imaginary family values presents

yesh omrim

a blog that reclines to the left


Janet Jackson’s breast: a Marxist analysis

15 February 2004

With all the outrage directed at Janet Jackson, Justin Timberlake, Viacom, CBS, MTV, and the NFL, it’s a shame that nobody is directing their ire at the real enemy of decency, the root cause of the smut that pollutes our airwaves and degrades the morals of our youth. I refer, of course, to capitalism.

Imagine a typical man living in Europe a few centuries ago. If he wanted to get some beer, he would be lucky to have access to more than one neighborhood tavern. The professional guilds, the church, and the government all worked to restrict competition. As Polanyi explained in The Great Transformation, markets in preindustrial societies were always hemmed in to minimize their impact on traditional social forms. Furthermore, if this man wanted to see a forbidden part of a woman’s anatomy—say, her elbow—his best course of action would be to get married. Fornication might be entertaining for the two people involved, but the rest of the community had no incentive to permit it. The same institutions that protected the local tavern from ruinous competition strove to protect the local maidens from ruin.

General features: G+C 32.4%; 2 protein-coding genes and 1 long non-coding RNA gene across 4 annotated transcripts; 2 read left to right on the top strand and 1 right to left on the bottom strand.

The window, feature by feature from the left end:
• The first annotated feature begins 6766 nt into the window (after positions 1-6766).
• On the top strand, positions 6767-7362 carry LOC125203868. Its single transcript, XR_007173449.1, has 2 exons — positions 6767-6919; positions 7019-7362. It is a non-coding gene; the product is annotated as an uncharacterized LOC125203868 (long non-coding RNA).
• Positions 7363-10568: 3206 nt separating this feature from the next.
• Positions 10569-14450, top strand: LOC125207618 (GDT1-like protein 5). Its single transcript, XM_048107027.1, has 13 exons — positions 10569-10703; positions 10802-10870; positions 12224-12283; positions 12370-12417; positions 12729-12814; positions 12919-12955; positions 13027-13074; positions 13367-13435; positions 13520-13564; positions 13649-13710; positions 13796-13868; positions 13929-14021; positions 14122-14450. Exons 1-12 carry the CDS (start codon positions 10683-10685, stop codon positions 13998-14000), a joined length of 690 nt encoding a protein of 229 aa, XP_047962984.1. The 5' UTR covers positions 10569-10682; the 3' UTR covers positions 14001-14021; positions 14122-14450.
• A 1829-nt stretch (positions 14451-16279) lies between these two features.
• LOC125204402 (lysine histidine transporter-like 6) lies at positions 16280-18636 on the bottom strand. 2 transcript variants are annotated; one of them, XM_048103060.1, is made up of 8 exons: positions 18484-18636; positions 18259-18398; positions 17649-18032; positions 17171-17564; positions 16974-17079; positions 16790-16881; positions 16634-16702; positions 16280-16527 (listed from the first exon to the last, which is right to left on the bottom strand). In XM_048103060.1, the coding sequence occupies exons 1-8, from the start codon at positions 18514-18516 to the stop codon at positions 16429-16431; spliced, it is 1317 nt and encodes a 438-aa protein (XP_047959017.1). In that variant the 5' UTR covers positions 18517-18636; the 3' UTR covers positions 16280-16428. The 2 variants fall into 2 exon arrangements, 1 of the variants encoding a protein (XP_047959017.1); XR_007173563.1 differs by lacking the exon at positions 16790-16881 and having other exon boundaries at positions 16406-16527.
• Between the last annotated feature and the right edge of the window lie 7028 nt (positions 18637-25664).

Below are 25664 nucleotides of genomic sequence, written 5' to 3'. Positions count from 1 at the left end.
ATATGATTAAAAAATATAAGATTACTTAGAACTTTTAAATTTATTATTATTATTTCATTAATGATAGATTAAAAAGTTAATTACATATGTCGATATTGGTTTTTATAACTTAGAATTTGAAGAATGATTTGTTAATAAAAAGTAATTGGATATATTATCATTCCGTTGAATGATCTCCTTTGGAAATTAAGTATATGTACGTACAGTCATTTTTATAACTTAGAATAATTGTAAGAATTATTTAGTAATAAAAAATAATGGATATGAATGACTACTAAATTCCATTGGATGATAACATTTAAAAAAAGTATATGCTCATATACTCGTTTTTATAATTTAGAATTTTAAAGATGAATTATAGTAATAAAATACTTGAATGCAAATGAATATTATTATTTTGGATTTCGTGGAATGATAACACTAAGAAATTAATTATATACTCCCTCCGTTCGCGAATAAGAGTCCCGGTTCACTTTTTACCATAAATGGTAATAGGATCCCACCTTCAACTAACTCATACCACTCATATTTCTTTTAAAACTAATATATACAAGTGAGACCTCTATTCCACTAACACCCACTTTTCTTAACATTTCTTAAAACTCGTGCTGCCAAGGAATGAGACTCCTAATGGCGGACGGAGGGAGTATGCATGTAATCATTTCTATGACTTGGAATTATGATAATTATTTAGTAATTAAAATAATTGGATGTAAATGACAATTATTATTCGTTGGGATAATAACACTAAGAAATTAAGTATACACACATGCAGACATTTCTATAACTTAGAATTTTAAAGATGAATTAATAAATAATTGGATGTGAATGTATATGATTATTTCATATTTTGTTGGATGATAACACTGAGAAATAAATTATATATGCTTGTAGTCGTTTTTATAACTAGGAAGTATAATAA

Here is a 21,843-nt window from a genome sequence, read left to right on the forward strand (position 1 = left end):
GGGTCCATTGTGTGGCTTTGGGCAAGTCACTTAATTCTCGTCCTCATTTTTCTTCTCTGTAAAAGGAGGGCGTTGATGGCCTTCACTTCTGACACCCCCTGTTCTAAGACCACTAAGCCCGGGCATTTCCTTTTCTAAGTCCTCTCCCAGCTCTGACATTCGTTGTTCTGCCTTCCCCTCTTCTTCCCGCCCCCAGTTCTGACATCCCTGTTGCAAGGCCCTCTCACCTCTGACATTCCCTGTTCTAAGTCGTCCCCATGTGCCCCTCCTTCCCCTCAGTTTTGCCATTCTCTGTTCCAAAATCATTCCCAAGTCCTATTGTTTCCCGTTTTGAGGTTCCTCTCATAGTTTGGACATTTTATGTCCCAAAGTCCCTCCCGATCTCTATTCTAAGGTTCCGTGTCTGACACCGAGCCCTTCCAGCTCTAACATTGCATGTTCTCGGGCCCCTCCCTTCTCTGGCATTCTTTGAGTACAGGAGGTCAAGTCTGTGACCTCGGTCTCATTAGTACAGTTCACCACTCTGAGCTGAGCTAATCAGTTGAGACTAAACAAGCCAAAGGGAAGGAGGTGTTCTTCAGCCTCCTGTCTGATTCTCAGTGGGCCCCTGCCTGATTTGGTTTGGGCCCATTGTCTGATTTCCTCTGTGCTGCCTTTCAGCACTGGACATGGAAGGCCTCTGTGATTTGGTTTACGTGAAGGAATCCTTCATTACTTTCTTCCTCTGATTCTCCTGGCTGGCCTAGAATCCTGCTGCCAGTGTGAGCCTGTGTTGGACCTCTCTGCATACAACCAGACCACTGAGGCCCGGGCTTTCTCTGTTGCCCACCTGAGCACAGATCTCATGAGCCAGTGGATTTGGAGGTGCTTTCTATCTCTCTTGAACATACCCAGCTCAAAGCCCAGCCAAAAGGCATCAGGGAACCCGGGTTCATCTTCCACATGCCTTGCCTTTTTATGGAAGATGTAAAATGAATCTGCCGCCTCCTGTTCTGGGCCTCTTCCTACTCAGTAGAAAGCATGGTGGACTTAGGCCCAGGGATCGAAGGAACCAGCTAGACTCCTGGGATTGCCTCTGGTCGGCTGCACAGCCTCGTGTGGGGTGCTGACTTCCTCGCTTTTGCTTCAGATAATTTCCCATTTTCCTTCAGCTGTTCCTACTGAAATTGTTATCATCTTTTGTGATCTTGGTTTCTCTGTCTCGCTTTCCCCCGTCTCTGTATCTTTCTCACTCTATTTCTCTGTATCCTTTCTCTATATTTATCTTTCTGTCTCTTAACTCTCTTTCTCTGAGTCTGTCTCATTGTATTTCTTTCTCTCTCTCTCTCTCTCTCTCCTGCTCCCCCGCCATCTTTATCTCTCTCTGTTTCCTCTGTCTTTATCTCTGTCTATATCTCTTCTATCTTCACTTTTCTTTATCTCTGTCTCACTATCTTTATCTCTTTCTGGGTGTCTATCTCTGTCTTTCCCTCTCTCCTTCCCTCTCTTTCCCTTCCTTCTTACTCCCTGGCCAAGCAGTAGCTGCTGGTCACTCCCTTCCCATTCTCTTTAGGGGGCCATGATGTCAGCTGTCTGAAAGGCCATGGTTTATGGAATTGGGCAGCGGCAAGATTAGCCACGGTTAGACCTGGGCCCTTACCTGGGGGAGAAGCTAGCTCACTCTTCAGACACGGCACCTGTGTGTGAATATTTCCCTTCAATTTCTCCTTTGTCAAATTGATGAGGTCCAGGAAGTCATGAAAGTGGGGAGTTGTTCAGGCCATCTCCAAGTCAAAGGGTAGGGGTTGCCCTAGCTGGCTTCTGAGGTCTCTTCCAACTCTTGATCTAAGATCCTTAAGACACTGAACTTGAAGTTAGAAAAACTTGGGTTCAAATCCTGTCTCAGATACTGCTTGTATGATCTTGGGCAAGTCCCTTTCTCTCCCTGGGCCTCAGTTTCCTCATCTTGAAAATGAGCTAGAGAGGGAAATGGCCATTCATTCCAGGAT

Today, however, dozens of breweries, dairies, soda bottlers, and mineral-water vendors compete without restraint for the attention of every thirsty man and woman. The bourgeoisie does not invest in these companies for the sake of nourishing the public, but for yielding a certain rate of profit. Furthermore, it is now possible and socially acceptable for a man to acquire all the necessities of daily life—including, in many subcultures, sex—without binding himself in a vow of marriage.

We should not be surprised that in so many industries today, including television and professional sports, managers enlist sexual imagery to sell their products. To the extent that such marketing is effective, it would be irresponsible for them to do anything else. Marketing strategies that test the limits of public taste—and, by desensitizing the audience, expand those limits—are part of the inexorable logic of capitalism.

The only way to restore modesty to the public sphere is by destroying the economic system that rewards everything but modesty. Bluenoses of the world, unite! You have nothing to lose but your thongs!